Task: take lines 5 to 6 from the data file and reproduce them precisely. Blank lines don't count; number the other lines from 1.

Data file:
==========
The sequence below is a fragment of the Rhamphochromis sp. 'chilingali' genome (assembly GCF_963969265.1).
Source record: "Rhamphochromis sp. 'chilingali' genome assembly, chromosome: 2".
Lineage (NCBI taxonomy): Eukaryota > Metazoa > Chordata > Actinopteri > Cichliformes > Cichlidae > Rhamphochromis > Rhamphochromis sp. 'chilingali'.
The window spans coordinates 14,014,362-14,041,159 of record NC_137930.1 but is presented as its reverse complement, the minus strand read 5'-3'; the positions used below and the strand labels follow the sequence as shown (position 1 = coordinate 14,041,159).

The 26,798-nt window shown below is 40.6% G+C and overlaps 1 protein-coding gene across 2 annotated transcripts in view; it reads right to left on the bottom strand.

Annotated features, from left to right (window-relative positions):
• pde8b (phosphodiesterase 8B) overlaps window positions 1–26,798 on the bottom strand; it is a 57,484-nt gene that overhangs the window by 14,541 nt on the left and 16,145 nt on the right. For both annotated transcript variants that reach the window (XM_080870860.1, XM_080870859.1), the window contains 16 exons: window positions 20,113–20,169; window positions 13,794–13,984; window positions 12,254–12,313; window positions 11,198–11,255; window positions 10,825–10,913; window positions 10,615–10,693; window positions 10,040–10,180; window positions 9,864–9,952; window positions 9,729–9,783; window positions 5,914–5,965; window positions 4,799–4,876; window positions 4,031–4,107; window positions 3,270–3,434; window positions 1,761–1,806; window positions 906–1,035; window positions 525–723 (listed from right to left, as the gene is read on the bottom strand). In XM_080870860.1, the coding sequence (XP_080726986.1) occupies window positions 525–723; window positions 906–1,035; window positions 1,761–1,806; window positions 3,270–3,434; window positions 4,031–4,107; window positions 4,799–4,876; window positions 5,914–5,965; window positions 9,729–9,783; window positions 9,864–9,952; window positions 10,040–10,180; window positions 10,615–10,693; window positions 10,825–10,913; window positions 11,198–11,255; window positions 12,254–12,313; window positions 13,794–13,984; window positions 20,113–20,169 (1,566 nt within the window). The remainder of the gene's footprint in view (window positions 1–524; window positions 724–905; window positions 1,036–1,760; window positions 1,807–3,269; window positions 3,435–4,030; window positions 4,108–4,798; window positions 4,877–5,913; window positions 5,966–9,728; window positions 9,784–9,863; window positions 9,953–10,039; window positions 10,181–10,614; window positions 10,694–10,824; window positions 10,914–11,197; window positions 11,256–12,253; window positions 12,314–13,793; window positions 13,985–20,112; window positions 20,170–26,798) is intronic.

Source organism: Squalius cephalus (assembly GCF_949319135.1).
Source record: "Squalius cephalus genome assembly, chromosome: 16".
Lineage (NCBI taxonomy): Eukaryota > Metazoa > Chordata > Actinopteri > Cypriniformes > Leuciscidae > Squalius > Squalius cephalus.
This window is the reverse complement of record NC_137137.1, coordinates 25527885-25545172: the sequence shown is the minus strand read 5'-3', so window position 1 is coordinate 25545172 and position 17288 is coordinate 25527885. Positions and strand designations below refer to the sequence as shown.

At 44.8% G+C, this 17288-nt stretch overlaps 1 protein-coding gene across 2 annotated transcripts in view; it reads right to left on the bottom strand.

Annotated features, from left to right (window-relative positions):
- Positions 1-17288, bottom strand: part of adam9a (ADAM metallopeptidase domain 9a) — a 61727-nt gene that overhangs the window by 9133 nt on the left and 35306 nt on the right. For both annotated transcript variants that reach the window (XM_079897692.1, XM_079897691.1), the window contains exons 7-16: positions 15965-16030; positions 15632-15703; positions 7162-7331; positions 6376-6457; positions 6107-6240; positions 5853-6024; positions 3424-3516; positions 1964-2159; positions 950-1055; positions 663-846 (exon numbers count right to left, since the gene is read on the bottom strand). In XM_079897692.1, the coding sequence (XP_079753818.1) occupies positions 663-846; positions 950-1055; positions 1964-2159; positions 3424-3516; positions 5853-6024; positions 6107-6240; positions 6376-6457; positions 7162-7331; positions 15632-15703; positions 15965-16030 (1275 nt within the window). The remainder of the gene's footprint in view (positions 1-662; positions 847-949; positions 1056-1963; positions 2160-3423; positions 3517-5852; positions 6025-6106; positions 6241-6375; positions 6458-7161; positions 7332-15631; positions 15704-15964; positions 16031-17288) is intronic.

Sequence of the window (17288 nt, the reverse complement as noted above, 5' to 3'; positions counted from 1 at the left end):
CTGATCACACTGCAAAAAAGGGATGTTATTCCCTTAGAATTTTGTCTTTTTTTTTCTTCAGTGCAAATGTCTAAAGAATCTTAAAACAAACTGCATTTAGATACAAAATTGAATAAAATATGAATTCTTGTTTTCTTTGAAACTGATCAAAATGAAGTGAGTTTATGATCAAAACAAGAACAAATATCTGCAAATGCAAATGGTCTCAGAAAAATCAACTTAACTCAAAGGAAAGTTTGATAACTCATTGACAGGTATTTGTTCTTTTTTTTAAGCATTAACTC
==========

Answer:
The 26,798-nt window shown below is 40.6% G+C and overlaps 1 protein-coding gene across 2 annotated transcripts in view; it reads right to left on the bottom strand.

Annotated features, from left to right (window-relative positions):